Formicola’s calls her final chapter, “God Still Weeps.” She writes: “The needed reforms represent an existential threat to the recognized religious and administrative leadership of the Popes, to the continued functioning of the institutional Church as the world knows it. Strategic change would require dynamic, persistent, and systematic policy solutions… But the Papal responses, instead, were ad hoc, ineffective, often without compassion, and deeply divisive within the Church… For more than three decades, predatory priestly behavior festered as an open, religious sore—as well as a political, economic, and legal wound for the modern Catholic Church. Even now, the largest religious institution in the world remains without an official, systematic diagnosis of the causes of clerical sexual abuse or a prescription to end the victimization of children by priests.”

Formicola submitted her book for publication shortly before the February 2019 meeting at the Vatican, dedicated to the problem of child sexual abuse. She writes near the end of the book that the situation actually requires the calling of an ecumenical council. Vatican III should convene—to deal with the sex-abuse crisis.

During Easter week of that year, Formicola taped an appearance on Newark NJ PBS’s “Think Tank” program, to discuss her book. It gave the author the opportunity to discuss the Vatican meeting that had occurred since she finished writing. The interviewer asked, “What happened at the meeting?” Formicola responded, “Nothing. It’s like asking someone to watch after themselves, and you really can’t have that. I don’t know that [the pope and bishops] necessarily are capable of doing anything.”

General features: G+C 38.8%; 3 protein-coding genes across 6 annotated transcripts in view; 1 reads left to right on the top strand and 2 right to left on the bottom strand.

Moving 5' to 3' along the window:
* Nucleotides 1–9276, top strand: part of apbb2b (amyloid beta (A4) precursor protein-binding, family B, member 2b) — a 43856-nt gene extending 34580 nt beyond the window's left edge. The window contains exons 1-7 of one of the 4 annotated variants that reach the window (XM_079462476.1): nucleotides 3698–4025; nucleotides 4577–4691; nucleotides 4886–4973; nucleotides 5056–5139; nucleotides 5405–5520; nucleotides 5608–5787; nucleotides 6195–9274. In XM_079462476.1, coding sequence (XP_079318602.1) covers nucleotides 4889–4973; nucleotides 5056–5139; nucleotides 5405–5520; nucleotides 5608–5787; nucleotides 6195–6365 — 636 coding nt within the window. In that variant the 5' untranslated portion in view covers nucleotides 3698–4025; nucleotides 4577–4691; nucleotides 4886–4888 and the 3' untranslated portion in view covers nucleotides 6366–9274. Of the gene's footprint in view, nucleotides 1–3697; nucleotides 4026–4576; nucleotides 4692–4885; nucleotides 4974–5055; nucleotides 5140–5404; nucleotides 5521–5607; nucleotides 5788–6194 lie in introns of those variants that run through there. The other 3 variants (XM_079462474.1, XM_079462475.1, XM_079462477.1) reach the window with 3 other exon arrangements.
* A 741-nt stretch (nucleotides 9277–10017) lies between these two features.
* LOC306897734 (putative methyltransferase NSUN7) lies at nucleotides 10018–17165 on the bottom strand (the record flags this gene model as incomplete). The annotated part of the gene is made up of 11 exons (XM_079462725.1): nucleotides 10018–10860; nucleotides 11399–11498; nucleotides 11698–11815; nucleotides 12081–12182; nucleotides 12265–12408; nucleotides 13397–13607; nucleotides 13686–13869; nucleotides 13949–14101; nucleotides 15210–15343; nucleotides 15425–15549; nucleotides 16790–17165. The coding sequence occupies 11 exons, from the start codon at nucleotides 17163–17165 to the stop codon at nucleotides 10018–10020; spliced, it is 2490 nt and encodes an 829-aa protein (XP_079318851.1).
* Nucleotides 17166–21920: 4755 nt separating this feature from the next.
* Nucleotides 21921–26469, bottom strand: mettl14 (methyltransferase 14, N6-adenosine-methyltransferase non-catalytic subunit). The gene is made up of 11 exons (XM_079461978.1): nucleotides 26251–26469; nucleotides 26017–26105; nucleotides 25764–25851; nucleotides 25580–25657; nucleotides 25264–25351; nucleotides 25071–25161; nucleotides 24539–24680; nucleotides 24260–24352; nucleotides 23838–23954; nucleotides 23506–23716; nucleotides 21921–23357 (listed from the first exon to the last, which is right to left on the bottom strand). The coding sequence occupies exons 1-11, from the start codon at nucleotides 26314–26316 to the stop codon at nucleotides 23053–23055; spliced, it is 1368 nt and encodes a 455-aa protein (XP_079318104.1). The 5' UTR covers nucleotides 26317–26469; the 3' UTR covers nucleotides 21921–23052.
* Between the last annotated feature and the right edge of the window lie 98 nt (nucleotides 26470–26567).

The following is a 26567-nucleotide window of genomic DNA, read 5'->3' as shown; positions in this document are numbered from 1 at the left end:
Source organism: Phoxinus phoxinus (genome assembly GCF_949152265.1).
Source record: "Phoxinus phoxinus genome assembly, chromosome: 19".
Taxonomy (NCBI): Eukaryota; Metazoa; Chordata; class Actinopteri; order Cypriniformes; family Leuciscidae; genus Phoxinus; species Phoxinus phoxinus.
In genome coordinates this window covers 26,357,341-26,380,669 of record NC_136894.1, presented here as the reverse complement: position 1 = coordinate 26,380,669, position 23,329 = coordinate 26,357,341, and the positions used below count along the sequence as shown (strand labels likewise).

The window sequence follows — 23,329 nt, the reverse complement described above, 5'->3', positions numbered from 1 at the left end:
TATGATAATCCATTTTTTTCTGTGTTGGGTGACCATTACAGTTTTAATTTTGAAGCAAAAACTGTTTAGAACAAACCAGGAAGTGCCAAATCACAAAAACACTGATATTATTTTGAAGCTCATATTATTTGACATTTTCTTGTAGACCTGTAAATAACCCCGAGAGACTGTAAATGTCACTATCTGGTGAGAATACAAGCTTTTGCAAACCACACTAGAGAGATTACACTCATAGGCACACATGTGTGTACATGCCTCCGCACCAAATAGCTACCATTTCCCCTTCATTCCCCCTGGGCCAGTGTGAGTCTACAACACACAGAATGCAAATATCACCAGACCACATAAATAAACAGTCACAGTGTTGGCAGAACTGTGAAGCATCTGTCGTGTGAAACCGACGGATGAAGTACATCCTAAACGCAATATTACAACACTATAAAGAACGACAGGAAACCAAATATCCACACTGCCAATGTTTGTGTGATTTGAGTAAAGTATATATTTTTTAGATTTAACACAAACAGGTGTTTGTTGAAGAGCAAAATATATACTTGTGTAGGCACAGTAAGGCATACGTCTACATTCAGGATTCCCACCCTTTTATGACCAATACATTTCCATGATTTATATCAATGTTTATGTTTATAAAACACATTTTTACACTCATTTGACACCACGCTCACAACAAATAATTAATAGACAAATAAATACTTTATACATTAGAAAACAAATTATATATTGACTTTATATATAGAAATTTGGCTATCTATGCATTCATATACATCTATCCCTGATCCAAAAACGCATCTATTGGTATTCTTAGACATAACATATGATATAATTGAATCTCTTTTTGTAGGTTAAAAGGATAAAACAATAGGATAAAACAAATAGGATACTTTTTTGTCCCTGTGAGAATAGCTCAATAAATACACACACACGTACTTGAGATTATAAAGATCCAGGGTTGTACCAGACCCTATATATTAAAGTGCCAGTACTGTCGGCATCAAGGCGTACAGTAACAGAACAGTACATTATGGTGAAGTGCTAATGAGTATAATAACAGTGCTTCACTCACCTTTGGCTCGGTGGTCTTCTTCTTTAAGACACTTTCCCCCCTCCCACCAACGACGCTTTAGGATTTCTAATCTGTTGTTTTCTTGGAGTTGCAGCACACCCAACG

God Weeps could have used another edit; it has some passages that are difficult to follow. Chapter Five re-develops a historical narrative that has already been extensively covered in previous chapters, which causes the reader some confusion. Also, Formicola outlines the three popes’ theological principles in a manner that seems cursory and shallow. I think it is necessary to understand the three men first as Christian pastors, in order to begin to grasp the complexity of the issues they have faced. Formicola repeatedly laments that the popes have seen clerical sexual abuse as a sin, rather than as a crime. From a pastor’s point-of-view, those are not mutually exclusive things. That said, Formicola is absolutely right about the catastrophic consequences of the popes’ inability to recognize the crime of child sexual abuse for what it is. And the book’s attempt to synthesize theology with public policy introduces a very helpful approach to the problem.

We owe Dr. Formicola a debt of gratitude for assembling a large amount of research into a painful, but refreshingly realistic, analysis. With God Weeps, she has given the Church a gift, applying her expertise to help us see the enormity of the unsolved problem we have on our hands.